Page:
I think it's great to see how well our freshmen are doing. We definitely have an experienced team, but then with the injuries we've had, guys being out of the lineup, and different things happening with the team, it's important that our young guys have done a great job stepping up and contributing. It's tough as a freshman to do that, but they've done a great job so far. It's tough to name certain guys, because it goes right down the list. If we can get that from them and the older guys can see how they're playing, I think everyone is going to be able to respond and we're going to have a pretty good team.
Can you offer some observations on the team's newcomers?
John Muse has been solid, giving us a chance to win every night. That's all you can ask of your goalie. He has a great attitude. We're really impressed with how he's done replacing Cory (Schneider). Nick Petrecki is a solid defenseman. He's great at making the first pass for us, breaking the puck out. He's a threat out there to make a big hit, rough up their offensive players. He doesn't play like a freshman out there. All three of the forwards (Joe Whitney, Brian Gibbons, Ryan Hayes) are definitely skilled guys. They work really hard. They're all really smart players. It's nice to see them get rewarded for some of their play. And then there are the two backup goalies (Alex Kremer, Andrew Margolin) that come to work every day who are going to push Muse for that starting job. It's great to see their work ethic, too.
As the team gets ready for its final six games before the midseason break, what areas do you see as important/key for the team to focus on to be successful?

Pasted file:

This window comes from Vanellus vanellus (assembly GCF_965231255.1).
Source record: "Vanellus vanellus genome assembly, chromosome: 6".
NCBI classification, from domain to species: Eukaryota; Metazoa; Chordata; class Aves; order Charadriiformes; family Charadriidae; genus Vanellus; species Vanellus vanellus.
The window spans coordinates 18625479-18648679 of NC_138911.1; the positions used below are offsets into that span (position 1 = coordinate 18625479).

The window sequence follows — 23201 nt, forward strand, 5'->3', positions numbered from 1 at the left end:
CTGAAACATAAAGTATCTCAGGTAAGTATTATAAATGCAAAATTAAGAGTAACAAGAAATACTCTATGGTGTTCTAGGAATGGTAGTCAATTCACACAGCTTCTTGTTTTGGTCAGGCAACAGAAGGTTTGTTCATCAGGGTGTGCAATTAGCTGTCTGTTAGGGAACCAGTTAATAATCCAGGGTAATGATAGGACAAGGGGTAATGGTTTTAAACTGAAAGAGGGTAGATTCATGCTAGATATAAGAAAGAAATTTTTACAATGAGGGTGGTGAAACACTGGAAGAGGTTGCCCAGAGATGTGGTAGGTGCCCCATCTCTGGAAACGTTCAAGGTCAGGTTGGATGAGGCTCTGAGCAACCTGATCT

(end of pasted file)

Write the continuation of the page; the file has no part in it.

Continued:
I think it's our attention to detail. The first nine games, it's a learning curve, but now we have to improve on them and limit our mistakes. We were talking about generating grade-A scoring chances and limiting the opponent's. If we do that, I think we'll have a chance to win every night. Special teams play is a big thing these days. We're happy with how our special teams are doing right now. If we can continue to play the way we are there and then add some 5-on-5 and 4-on-4 goals, I think we'll be a pretty tough team to beat.
Talk about your fellow junior forwards - on the one hand you have Benn Ferriero and Nathan Gerbe, on the other you have Kyle Kucharski and Andrew Orpik. Each pair seems to have different strengths, but both appear to be effective.
I think each guy plays a different role on the team. Nate and Benn are guys who like to contribute offensively every night. All four guys are leaders in the locker room and on the ice and we expect big things from those guys. Andrew and Kyle are doing a phenomenal job. I think they're two of our most consistent guys right now. We need their presence out there. They're big bodies. I think they're starting to get rewarded for their play and it's great to see them scoring goals. On the power play, they're doing great, too. They just do the little things right and that's what you can really notice when watching from up top. They play within their element, take the puck to the net, and play to their strengths.
You live with some of your teammates. Tell us about your room dynamic - who do you live with? How much hockey talk is there? What other interests do you guys have?
First, I want to thank my roommates for everything they've done since I've been hurt. They've been phenomenal. I live with Nate (Gerbe). We have a great time. We get along well. We have a great friendship. We live with Andrew Orpik and Justin Murphy, one of the managers. Murph is like the glue of our room. He keeps us organized and clean. The four of us get along so well. It's a lot of fun to be around them. Obviously, you're around them almost every hour of the day, but I don't take for granted the time we spend together because it's limited to four years. Away from hockey, we talk hockey because it's an important part of our lives, but we try to shy away from that sometimes and take our mind away from that. We play Madden 04 in our room. We're not really up to date with the new technology - PS3 and Xbox. There's a big debate as to who is the top Madden 04 player in the room. You could say right now that I have the belt in Madden 04. We only play halves. We don't play a lot, especially since I've been hurt.
Interview conducted by sophomore Geoffrey Kehlmann